Aged 13, Gifford Hooper built his first model helicopter in order to get aerial shots of his school for a geography project. Fast forward a few years (and models) and he’s an Oscar-winner and one of the world’s leading aerial filming camera operators.
Back in 1979, Gifford Hooper’s school geography department wanted aerial photos of the school, prompting him to build and operate a model plane with a 35mm clockwork camera so that he could get the necessary shots.
35 years and a few generations of technology later, Gifford is now the proud owner of an Academy Award™, having pushed the aerial shooting envelope with Hawkeye and HoverCam. His work can be seen in 24 Hour Party People, Bridget Jones’ Diary, Finding Neverland and 28 Weeks Later.
Can you still remember your first big break?
It was in 1990, when a riot broke out at Strangeways. I got in touch with ITV news and explained I could get them shots they’d never seen before, so they were very excited and ended up commissioning us to film the rooftop protest live – the first time a live TV broadcast relay had been achieved from a civilian drone. That was also the first time I worked with Philip George, with whom I went on to found HoverCam. I’ve moved on since then am now working with a different set up and crew.
How has your kit changed since then?
When we started working together as HoverCam, we had a 16mm Beaulieu, a S16mm ARRI SR and an ARRI IIC with Cinematography Electronics’ crystal motor base. The first big change was when turbine engines became reliable, because the extra power let us carry bigger payloads and better guidance systems. With the advent of digital cinematography we’ve been able to move to smaller RED cameras, which make life a lot easier.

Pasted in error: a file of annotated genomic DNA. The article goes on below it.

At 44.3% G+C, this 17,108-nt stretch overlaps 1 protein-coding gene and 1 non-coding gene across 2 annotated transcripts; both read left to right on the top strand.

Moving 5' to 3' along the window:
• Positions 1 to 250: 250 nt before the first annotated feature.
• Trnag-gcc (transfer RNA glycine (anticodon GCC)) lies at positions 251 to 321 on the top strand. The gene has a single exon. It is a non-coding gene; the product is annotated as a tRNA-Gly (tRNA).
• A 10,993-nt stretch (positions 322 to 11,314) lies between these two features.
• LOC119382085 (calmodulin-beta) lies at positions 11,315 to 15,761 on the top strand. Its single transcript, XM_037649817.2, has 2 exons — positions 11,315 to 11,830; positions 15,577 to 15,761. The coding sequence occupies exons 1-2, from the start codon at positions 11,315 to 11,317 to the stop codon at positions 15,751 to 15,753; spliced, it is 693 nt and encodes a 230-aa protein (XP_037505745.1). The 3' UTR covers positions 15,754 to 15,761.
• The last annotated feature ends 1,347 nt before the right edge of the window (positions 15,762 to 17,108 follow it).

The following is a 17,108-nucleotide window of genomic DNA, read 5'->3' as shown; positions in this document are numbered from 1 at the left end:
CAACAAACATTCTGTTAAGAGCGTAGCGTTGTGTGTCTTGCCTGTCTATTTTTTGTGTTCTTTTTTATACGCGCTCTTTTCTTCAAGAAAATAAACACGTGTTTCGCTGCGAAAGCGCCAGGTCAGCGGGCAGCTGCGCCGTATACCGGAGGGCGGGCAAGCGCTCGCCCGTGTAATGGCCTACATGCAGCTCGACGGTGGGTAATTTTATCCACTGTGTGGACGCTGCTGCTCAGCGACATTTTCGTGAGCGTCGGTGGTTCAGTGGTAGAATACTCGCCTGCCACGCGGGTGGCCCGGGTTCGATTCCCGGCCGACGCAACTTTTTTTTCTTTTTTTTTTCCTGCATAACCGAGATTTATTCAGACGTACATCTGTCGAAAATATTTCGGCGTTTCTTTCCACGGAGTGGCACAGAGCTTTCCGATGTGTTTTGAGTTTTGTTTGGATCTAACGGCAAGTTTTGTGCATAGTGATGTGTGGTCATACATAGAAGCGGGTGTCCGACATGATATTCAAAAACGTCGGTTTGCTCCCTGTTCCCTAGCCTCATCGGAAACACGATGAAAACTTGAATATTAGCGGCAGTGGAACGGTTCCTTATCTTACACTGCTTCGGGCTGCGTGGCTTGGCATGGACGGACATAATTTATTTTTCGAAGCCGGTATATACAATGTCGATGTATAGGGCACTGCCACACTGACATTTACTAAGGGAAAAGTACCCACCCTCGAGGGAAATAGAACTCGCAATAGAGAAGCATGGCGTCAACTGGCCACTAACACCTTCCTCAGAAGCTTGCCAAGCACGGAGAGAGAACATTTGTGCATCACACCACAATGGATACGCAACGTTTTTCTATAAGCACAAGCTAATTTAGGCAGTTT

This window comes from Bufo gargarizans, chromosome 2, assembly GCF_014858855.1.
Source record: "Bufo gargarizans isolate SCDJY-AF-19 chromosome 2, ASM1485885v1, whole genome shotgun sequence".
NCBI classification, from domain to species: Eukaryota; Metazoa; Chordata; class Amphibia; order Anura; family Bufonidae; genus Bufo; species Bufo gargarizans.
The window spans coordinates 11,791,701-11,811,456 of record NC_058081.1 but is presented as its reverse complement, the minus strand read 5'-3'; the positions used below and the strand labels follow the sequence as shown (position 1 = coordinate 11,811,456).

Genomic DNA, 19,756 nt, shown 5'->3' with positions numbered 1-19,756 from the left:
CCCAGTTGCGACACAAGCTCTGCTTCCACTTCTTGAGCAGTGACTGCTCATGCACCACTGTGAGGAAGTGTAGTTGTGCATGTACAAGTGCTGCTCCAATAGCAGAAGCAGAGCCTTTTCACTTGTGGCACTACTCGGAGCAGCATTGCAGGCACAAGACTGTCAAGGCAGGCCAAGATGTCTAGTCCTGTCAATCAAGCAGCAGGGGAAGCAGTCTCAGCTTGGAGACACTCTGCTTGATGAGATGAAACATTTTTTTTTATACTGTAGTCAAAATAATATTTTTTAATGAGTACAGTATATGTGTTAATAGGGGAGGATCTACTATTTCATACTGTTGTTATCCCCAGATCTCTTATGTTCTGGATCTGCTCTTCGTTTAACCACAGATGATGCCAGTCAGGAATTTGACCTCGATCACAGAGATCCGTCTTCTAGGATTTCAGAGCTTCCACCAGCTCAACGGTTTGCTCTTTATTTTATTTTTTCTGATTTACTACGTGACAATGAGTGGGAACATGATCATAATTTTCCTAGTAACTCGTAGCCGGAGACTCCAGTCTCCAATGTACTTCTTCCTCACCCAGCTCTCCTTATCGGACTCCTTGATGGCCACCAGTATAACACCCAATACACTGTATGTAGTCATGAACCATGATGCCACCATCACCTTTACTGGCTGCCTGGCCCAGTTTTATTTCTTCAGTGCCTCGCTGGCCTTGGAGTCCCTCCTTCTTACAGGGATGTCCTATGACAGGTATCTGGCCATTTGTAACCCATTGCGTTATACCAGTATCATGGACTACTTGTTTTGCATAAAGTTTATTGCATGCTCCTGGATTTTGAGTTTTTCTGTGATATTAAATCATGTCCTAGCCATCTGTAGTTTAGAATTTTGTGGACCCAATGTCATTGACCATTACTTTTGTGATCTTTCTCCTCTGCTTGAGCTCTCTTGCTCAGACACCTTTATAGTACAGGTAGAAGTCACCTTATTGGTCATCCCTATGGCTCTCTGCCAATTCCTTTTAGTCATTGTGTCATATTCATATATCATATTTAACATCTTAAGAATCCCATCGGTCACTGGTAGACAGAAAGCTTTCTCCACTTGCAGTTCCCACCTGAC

What drives your changes? Are you always looking to improve, or do you look at the setup on a job-by-job basis?
We’re always trying to improve, although if the client wants something exotic then a flying machine will have to be built for that project. Technology, reliability and safety are the main driving forces behind our changes.
What drives your choice of camera when it’s your choice?
Image quality, size and weight are the biggest issues. When it comes to image quality we have to test different cameras for rolling shutter issues and well we can electronically communicate/integrate with the camera to control its functions remotely. If we have to use a bigger camera, we look at what can be stripped off it without it losing functionality – in some cases we’ve physically cut parts off the camera.
Which camera has generated the most issues when it comes to aerial shooting?
All cameras have different issues to get over, but I guess when we used to shoot full frame 35mm motion film, we had to modify the camera gates, machine different lens adapters and install our own video assist cameras and remote controls. Nowadays all this involves is programming different protocols to talk to the camera’s electronics.
Are you working on the rig at the moment?
The most recent development is a new GPS autopilot system that I’ve implemented, dual autopilot controls for redundancy, new integration of camera controls with the GPS systems. It’ll allow for safer flying and new motion control possibilities.
What’s the most challenging shoot you’ve undertaken?